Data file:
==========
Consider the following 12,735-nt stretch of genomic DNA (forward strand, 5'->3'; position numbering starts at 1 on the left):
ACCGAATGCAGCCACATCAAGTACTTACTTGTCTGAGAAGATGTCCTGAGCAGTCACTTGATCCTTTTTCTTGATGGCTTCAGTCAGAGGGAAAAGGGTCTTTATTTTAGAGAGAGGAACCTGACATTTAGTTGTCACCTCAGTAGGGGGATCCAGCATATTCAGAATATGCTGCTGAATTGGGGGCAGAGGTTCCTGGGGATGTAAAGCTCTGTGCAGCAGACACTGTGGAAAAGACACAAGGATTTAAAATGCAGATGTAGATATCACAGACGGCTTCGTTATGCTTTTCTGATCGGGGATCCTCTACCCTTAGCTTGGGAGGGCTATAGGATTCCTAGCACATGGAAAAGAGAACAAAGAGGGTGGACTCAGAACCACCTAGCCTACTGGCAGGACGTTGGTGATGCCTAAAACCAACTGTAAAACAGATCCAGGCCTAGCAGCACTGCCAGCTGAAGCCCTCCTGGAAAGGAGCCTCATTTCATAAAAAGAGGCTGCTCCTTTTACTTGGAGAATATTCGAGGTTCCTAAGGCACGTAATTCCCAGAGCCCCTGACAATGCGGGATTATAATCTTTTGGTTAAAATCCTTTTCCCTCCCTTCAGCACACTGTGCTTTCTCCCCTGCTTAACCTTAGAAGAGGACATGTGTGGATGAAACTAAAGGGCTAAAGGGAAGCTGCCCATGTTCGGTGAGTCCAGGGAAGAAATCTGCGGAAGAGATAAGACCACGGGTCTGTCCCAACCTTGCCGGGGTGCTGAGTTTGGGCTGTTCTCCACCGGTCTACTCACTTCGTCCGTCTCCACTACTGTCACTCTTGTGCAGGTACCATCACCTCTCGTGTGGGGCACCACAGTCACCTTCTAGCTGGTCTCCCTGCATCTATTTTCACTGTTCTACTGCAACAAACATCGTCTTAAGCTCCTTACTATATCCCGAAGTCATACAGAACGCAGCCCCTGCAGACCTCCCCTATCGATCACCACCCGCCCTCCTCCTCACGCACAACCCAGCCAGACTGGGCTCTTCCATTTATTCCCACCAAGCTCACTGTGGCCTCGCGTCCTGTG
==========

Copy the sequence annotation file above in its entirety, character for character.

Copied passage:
Consider the following 12,735-nt stretch of genomic DNA (forward strand, 5'->3'; position numbering starts at 1 on the left):
ACCGAATGCAGCCACATCAAGTACTTACTTGTCTGAGAAGATGTCCTGAGCAGTCACTTGATCCTTTTTCTTGATGGCTTCAGTCAGAGGGAAAAGGGTCTTTATTTTAGAGAGAGGAACCTGACATTTAGTTGTCACCTCAGTAGGGGGATCCAGCATATTCAGAATATGCTGCTGAATTGGGGGCAGAGGTTCCTGGGGATGTAAAGCTCTGTGCAGCAGACACTGTGGAAAAGACACAAGGATTTAAAATGCAGATGTAGATATCACAGACGGCTTCGTTATGCTTTTCTGATCGGGGATCCTCTACCCTTAGCTTGGGAGGGCTATAGGATTCCTAGCACATGGAAAAGAGAACAAAGAGGGTGGACTCAGAACCACCTAGCCTACTGGCAGGACGTTGGTGATGCCTAAAACCAACTGTAAAACAGATCCAGGCCTAGCAGCACTGCCAGCTGAAGCCCTCCTGGAAAGGAGCCTCATTTCATAAAAAGAGGCTGCTCCTTTTACTTGGAGAATATTCGAGGTTCCTAAGGCACGTAATTCCCAGAGCCCCTGACAATGCGGGATTATAATCTTTTGGTTAAAATCCTTTTCCCTCCCTTCAGCACACTGTGCTTTCTCCCCTGCTTAACCTTAGAAGAGGACATGTGTGGATGAAACTAAAGGGCTAAAGGGAAGCTGCCCATGTTCGGTGAGTCCAGGGAAGAAATCTGCGGAAGAGATAAGACCACGGGTCTGTCCCAACCTTGCCGGGGTGCTGAGTTTGGGCTGTTCTCCACCGGTCTACTCACTTCGTCCGTCTCCACTACTGTCACTCTTGTGCAGGTACCATCACCTCTCGTGTGGGGCACCACAGTCACCTTCTAGCTGGTCTCCCTGCATCTATTTTCACTGTTCTACTGCAACAAACATCGTCTTAAGCTCCTTACTATATCCCGAAGTCATACAGAACGCAGCCCCTGCAGACCTCCCCTATCGATCACCACCCGCCCTCCTCCTCACGCACAACCCAGCCAGACTGGGCTCTTCCATTTATTCCCACCAAGCTCACTGTGGCCTCGCGTCCTGTG